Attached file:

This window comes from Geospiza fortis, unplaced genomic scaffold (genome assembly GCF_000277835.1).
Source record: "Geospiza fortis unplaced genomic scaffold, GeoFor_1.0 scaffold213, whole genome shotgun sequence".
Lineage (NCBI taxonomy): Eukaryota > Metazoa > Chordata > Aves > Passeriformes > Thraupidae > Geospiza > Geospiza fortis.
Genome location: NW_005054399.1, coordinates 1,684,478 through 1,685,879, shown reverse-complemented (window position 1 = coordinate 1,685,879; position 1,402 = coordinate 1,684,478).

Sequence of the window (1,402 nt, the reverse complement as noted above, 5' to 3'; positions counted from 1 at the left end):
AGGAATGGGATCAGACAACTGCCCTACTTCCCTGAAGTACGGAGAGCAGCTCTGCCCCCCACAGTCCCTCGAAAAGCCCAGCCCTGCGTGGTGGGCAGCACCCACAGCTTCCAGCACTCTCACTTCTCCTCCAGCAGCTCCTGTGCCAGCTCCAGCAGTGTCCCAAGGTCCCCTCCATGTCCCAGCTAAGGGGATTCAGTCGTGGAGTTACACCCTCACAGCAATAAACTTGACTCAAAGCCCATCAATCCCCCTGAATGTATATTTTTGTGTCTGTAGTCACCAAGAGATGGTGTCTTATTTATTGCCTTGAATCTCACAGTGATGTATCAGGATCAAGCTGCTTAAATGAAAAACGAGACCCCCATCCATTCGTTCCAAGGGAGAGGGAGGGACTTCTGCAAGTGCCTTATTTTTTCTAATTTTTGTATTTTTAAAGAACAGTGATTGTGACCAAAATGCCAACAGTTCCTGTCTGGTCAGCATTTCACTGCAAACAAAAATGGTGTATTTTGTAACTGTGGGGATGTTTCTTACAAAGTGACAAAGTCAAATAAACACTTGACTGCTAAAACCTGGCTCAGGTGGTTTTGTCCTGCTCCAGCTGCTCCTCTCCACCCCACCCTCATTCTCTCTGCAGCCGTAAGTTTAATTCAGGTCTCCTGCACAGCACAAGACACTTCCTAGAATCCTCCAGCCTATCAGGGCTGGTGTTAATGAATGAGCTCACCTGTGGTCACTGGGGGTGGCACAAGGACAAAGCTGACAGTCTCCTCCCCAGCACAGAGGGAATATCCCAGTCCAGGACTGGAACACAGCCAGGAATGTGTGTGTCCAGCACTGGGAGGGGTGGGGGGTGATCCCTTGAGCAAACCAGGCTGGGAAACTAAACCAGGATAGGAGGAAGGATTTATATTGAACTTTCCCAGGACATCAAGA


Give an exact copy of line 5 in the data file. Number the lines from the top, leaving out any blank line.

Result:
Sequence of the window (1,402 nt, the reverse complement as noted above, 5' to 3'; positions counted from 1 at the left end):